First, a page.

Many of the Agbero are successful in their ways, but their lifestyle is something that constitutes a menace to the society. Apart from the money they make which they spend in brothels patronising prostitutes, marrying more wives and for the sensible ones erecting structures, every other thing about them is odious to innocent commuters.

Motor park touts in Lagos operate through a vicious network, which is a daily nightmare to commercial bus drivers and law enforcement agents, who are careful not to meddle in their affairs.

Agbero, a sobriquet for ragamuffins, who find solace in the motor parks, doing odd jobs, is synonymous with all social vices one can imagine. They live in Terror Land, where aggression is the order of the day. The common factor with the inhabitants of this land is delinquency.

At every bus-stop, you would recognise them, some by their green and white uniform, some in mufti, while others wear reflectors. They always collect ‘dues and loading fees’ around the clock, for different unions, including operators of motorcycles, tricycles and various sizes of commercial vehicles, with the National Union of Road Transport Workers (NURTW) as the umbrella body.

An elderly danfo driver, Nkemjika Boniface, operating from a popular terminus in Alimosho Local Government Area of Lagos, gave a graphic detail of the operations of the agbero. According to him, his driver was beaten, with his tee-shirt torn over a N600 ‘booking’ fee, which Boniface had to pay after the fracas. Why are they so aggressive?

“It is not about them, it is the chairman that protects them, so they must show loyalty to him at all cost”, Boniface said. “Even if you arrest the agbero, before you treat the wound they inflicted on you, they are back to their duty post at the bus stop, the NURTW unit chairman ensures they are freed. That is how the system works”, he said.

A mafia network

Daily Times investigation revealed that the agberos run a much organised mafia-style system, with each unit chairman reigning supreme in his domain; he receives daily returns, through the week.

He reports to the zonal chairman, who reports to the local chairman, who, in turn, reports to the state chairman, who is the direct link to the national chairman and along this chain, financial returns must be made on a daily basis.

Recently, our correspondent witnessed another scene that mirrors the fear of agbero in Lagos.

While loading his bus at the Idimu garage, Taju, the driver, had hoped to avoid paying the garage fee, as he did not see the collector all the while he was loading.

But as he hopped in and pulled out of the garage, with an unusual speed, the agbero appeared from nowhere and, with the swiftness of a monkey, sprang at the door of the bus, as the driver accelerated. Mocking the driver, he said, “So you think you will sneak away just like that, eh? Oya, Owo da?”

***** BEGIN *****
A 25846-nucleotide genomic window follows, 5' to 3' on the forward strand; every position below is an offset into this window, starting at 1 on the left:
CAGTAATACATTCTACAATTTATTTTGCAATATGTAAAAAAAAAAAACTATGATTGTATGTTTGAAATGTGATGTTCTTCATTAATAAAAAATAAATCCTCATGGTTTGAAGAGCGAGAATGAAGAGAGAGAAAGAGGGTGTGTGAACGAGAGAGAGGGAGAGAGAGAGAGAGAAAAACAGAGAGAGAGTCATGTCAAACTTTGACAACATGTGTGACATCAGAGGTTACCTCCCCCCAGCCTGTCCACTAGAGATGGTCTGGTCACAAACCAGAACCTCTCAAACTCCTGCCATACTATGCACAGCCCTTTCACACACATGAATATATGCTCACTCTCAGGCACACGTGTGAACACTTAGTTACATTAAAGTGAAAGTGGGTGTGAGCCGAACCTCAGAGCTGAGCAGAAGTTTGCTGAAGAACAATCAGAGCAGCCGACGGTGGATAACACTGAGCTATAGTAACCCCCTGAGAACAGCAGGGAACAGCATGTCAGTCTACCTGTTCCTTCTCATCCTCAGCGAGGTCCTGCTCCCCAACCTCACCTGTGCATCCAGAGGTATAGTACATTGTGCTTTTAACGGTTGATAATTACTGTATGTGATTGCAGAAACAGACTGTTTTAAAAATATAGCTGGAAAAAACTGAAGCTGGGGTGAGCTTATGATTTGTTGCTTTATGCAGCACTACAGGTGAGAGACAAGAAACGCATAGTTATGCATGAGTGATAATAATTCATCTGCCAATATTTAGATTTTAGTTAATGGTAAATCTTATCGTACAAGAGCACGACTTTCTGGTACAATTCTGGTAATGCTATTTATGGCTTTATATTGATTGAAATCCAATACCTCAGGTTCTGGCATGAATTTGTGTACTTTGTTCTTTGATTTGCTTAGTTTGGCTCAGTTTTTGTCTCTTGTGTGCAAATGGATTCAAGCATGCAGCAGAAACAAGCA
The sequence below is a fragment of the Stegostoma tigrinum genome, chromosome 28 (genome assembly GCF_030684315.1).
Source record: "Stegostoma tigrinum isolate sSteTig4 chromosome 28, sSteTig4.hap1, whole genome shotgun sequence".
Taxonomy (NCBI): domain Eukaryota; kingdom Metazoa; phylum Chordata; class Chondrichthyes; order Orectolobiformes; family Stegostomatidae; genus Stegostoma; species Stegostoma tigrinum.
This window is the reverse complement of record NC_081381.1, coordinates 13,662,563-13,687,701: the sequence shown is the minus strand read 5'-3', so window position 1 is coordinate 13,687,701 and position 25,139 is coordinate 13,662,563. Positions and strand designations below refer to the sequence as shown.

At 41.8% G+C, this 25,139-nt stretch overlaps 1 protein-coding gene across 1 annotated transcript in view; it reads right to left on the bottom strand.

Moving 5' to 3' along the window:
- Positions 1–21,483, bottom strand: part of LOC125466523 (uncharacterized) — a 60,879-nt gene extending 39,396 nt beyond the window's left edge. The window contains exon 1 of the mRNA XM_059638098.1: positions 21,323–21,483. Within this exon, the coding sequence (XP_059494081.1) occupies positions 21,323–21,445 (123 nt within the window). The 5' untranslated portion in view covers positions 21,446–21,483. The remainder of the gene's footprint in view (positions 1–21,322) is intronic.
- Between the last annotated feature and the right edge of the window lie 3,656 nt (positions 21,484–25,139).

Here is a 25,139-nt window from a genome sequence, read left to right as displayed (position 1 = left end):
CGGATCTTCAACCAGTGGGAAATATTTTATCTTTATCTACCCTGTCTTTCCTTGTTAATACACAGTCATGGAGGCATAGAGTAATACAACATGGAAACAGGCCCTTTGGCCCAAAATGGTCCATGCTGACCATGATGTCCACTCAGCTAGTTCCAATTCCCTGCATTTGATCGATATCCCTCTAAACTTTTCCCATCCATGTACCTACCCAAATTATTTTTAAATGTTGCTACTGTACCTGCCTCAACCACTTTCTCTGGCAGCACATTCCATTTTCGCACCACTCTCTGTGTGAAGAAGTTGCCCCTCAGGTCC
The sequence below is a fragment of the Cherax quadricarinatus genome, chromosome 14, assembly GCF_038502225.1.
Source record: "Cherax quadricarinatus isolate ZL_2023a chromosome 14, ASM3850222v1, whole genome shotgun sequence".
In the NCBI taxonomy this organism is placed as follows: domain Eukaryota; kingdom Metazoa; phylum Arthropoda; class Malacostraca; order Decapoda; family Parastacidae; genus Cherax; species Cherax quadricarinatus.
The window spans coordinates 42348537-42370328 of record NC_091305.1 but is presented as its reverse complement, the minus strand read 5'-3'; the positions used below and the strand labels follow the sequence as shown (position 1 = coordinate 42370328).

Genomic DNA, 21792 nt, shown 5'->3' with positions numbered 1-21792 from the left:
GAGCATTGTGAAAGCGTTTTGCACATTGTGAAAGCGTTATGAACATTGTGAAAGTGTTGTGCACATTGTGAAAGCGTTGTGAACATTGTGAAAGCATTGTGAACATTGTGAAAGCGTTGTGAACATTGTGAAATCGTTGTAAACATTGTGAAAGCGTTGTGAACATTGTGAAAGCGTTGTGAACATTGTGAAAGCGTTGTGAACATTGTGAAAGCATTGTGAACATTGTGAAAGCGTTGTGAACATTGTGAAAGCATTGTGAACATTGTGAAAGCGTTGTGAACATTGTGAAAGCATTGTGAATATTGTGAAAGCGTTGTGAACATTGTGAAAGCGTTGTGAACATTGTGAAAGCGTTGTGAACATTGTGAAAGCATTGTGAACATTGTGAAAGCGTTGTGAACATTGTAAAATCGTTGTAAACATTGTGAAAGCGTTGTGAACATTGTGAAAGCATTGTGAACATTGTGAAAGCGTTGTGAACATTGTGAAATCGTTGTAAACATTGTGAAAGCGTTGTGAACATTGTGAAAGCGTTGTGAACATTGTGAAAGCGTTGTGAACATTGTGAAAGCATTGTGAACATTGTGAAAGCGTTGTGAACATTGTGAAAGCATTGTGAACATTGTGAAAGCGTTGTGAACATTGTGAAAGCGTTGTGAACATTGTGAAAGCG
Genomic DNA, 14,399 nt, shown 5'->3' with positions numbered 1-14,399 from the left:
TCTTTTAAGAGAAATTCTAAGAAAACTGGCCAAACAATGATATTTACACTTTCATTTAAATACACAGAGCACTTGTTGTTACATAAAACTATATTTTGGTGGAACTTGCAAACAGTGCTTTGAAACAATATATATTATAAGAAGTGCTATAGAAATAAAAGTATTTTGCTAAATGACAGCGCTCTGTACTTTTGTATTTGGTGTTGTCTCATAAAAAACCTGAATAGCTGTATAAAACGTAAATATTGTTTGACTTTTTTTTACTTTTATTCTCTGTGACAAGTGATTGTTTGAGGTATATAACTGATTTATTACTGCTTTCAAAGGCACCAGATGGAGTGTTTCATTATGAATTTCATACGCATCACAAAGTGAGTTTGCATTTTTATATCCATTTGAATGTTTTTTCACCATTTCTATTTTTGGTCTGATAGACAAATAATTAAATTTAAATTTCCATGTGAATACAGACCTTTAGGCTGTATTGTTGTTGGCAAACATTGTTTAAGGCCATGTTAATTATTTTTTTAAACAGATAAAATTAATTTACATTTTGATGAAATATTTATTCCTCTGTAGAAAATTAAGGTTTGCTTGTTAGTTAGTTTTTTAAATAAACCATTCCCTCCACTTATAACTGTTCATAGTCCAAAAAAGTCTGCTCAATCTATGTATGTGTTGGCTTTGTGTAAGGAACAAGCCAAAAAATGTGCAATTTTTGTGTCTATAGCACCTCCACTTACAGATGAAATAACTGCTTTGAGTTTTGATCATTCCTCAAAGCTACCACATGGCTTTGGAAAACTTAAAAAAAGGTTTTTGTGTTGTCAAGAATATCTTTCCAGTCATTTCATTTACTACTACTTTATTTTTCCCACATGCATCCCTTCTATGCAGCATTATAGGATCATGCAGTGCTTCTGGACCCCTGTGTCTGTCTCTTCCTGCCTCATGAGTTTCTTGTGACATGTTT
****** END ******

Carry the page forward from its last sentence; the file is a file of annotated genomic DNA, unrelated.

Taju, with persuasion in his voice, said, “Egbon, let me come back, I will settle you, I swear”, but the tout was ready for that. “I don close for today; na your money I dey wait, because I dey go for naming ceremony.”

Reluctantly, Taju handed him N200 without slowing down, but that posed no problem to the collector, who jumped down with practised ease and, sneered, “You think you wise, abi? I don dey for this job before you learn driving!”


Our correspondent, however, met with one of the motor park chairmen at a social party, along Brethren Street, some 120 metres from the Brethren Church, off Iyana-Ejigbo on the Mushin-Ikotun road.

Five of the men at the roadside party, each had a gold tooth displayed through drunken laughers and each wore expensive gold accessories. Empty bottles of assorted liquor littered the place and the men boasted about their conquests of women, their cars and stuff.

Daily Times learnt that the shop which supplied their drinks and meat was owned by the wife of one of the NURTW area fathers.

No cost was spared at the party; one fried snail cost N5,000 and the drinks cost thrice as much. This is a daily ritual after the NURTW chieftains collect their daily returns from their agbero foot soldiers, operating around Orioke, Iyana-Ejigbo, through NNPC to Jakande.

A resident in the area, who craved anonymity, disclosed that the chairman started out as an agbero, and, gradually, rose through the ranks, to his present position, just as is the case with many others.

The question agitating the minds of many Lagosians, is, how could the excesses of these ‘loading fee’ collectors be checked?

Is there no way the government could streamline their operations without inconveniencing the commercial drivers and by extension, the commuters, who always bear the brunt of the callous nature of the agbero?

Questions and more questions – all begging for answers